India shares evidence with Pakistan, accuses Pakistani agencies

By | January 6, 2009

EVIDENCE: Among images included in the dossier on Pakistani links to the Mumbai blasts are those of (clockwise from top left) GPS equipment recovered from the Taj Mahal Palace; a 9-mm pistol with Peshawar markings found at one of the scenes of crime; and a packet of Pakistan-made milk powder found on the vessel Kuber.

New Delhi: The evidentiary dossier India handed over to Pakistan on Monday identifies for the first time the names of six “Pakistan-based handlers” who were constantly in touch with the gunmen during the November 26-29 terrorist attacks in Mumbai.

The 79-page document, a copy of which is with The Hindu, lists the handlers as ‘Wassi,’ Zarar,’ ‘Jundal,’ ‘Buzurg,’ ‘Major General’ and ‘Kafa.’ Though the dossier does not identify any of the six as a functionary or operative of Pakistan’s Inter-Services Intelligence, Indian officials say the links and affiliations of some of the aliases used by the handlers in their taped phone conversations with the terrorists has left New Delhi in no doubt about the involvement of the ISI in the attacks.

The government has prepared two versions of the dossier, one for the 14 countries which lost citizens in the attacks and another for Pakistan and the rest of the world. On Tuesday, senior officials from the Ministry of External Affairs briefed the heads of mission of European, Latin American and West Asian countries.

Though the dossier contains a lot of information that has been in the public domain for some time now, it represents the first systematic presentation of evidence by the government since the Mumbai terror strike.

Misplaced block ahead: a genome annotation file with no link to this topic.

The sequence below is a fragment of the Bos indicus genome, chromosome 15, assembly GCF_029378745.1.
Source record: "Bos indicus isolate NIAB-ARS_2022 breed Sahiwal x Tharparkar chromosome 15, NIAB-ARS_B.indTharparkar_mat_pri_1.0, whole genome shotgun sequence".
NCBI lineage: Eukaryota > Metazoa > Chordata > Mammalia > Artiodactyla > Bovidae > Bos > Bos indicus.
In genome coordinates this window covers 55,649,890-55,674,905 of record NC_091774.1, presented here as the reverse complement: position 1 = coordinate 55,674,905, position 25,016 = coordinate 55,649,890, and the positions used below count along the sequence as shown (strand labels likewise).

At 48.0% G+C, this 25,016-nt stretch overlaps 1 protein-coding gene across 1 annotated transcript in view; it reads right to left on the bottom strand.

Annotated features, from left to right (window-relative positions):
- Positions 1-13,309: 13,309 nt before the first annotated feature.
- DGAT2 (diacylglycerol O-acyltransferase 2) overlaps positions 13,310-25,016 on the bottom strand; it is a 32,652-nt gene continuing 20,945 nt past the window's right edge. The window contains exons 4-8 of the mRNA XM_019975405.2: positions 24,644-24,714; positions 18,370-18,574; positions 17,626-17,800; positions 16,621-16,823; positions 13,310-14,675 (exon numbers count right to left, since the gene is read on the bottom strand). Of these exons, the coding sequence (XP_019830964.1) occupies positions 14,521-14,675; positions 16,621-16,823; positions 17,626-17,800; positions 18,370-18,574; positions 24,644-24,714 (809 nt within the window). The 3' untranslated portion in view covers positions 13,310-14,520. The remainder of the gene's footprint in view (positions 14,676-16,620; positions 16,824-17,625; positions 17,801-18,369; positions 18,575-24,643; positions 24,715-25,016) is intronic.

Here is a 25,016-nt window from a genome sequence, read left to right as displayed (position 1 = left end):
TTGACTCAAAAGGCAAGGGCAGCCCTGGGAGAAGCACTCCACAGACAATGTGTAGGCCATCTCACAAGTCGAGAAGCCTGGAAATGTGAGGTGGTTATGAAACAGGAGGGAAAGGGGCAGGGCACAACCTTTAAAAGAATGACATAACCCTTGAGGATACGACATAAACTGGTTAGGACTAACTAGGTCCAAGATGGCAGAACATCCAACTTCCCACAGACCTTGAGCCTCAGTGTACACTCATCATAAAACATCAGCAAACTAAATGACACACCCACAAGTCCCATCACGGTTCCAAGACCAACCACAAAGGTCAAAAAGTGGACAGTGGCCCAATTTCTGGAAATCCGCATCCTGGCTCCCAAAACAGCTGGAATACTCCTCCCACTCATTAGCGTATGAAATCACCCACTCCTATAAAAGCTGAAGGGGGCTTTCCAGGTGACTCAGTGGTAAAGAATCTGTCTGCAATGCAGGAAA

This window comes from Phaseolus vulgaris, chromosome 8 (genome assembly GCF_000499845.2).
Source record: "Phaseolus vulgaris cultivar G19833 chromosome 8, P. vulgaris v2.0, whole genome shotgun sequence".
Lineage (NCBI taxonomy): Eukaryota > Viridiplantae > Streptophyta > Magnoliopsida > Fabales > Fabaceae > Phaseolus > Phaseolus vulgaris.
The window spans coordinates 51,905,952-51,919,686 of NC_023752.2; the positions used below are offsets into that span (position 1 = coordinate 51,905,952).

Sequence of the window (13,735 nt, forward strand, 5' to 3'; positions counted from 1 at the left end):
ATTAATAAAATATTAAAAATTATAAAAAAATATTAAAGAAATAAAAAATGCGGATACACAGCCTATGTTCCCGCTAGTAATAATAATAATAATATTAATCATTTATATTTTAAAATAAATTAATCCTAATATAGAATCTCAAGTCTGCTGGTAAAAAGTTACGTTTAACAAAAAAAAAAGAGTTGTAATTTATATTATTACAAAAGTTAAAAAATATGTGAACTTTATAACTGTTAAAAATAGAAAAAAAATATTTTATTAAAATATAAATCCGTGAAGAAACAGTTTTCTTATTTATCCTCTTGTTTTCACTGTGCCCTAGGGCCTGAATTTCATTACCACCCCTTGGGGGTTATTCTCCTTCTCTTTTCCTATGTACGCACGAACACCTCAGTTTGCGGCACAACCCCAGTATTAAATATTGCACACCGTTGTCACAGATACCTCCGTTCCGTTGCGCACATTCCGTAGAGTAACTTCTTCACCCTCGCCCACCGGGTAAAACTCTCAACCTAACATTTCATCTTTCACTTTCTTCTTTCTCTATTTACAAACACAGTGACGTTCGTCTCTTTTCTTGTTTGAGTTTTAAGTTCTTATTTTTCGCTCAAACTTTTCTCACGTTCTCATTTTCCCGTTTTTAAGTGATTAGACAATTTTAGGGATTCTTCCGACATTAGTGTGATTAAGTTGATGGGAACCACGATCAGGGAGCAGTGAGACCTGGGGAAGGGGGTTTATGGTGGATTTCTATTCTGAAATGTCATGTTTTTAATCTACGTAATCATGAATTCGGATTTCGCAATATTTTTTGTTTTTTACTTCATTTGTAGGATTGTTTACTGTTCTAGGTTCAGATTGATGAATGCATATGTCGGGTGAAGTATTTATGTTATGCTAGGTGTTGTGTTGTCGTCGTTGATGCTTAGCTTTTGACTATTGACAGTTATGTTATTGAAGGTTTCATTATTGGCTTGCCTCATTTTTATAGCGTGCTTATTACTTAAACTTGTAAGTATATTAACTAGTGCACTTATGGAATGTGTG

In addition, the document provides eight partial transcripts of selected intercepted conversations between the terrorists and their handlers, data from the GPS equipment recovered from the fishing trawler, Kuber, and, most crucially, an account of the money trail linking Pakistan-based operatives to the purchase of the Voice Over Internet Protocol (VOIP) calling platform used by the handlers to try and mask their physical location.

According to the dossier, “shortly after the attack on the Taj Mahal hotel, Indian agencies were able to intercept mobile telephone calls made from and to the hotel. The controllers/handlers used the virtual number [generated by the VOIP service] to contact a mobile telephone with one of the terrorists. This conversation was intercepted and, thereafter, all calls made through the virtual number were also intercepted and recorded.”

Providing the first-ever details of the investigations into the VOIP account, the dossier says the virtual number (+12012531824) was initially set up with a U.S. company, Callphonex, by an individual who identified himself as Kharak Singh from India. The account was activated by a moneygram transferred in the name of Mohammed Ashfaq.

The dossier adds: “Investigations have revealed that Callphonex asked Kharak Singh if he was from India why the Western Union Transfer was coming from Pakistan. Apparently, Callphonex received no reply.”

The Hindu : Front Page : Telephone links, key part of evidence shared with Pakistan.

Well, India, perhaps it was only Pakistan, but others, it seems to me, profit much more than Pakistan when tensions rise and especially when weapons are purchased.

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